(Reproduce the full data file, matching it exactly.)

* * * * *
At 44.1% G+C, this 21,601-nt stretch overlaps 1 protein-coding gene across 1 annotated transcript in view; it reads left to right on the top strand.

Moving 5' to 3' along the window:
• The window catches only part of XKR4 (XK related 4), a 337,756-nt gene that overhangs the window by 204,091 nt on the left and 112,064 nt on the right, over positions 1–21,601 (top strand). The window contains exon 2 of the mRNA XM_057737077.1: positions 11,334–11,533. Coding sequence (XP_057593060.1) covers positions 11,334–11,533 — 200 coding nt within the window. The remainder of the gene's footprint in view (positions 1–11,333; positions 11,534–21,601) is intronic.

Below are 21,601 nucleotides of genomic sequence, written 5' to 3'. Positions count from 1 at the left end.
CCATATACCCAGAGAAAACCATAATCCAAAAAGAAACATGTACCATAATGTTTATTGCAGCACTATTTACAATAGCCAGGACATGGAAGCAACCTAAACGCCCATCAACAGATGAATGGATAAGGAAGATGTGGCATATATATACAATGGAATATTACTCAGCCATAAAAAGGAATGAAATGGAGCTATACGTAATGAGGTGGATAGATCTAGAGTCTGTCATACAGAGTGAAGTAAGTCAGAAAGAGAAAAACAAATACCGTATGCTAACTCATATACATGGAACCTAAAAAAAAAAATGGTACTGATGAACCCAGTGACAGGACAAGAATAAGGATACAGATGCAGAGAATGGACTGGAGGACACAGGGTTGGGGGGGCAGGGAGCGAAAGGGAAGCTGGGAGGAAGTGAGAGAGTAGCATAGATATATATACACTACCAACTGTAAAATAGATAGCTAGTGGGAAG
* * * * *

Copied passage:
At 44.1% G+C, this 21,601-nt stretch overlaps 1 protein-coding gene across 1 annotated transcript in view; it reads left to right on the top strand.

Moving 5' to 3' along the window:
• The window catches only part of XKR4 (XK related 4), a 337,756-nt gene that overhangs the window by 204,091 nt on the left and 112,064 nt on the right, over positions 1–21,601 (top strand). The window contains exon 2 of the mRNA XM_057737077.1: positions 11,334–11,533. Coding sequence (XP_057593060.1) covers positions 11,334–11,533 — 200 coding nt within the window. The remainder of the gene's footprint in view (positions 1–11,333; positions 11,534–21,601) is intronic.

Below are 21,601 nucleotides of genomic sequence, written 5' to 3'. Positions count from 1 at the left end.
CCATATACCCAGAGAAAACCATAATCCAAAAAGAAACATGTACCATAATGTTTATTGCAGCACTATTTACAATAGCCAGGACATGGAAGCAACCTAAACGCCCATCAACAGATGAATGGATAAGGAAGATGTGGCATATATATACAATGGAATATTACTCAGCCATAAAAAGGAATGAAATGGAGCTATACGTAATGAGGTGGATAGATCTAGAGTCTGTCATACAGAGTGAAGTAAGTCAGAAAGAGAAAAACAAATACCGTATGCTAACTCATATACATGGAACCTAAAAAAAAAAATGGTACTGATGAACCCAGTGACAGGACAAGAATAAGGATACAGATGCAGAGAATGGACTGGAGGACACAGGGTTGGGGGGGCAGGGAGCGAAAGGGAAGCTGGGAGGAAGTGAGAGAGTAGCATAGATATATATACACTACCAACTGTAAAATAGATAGCTAGTGGGAAG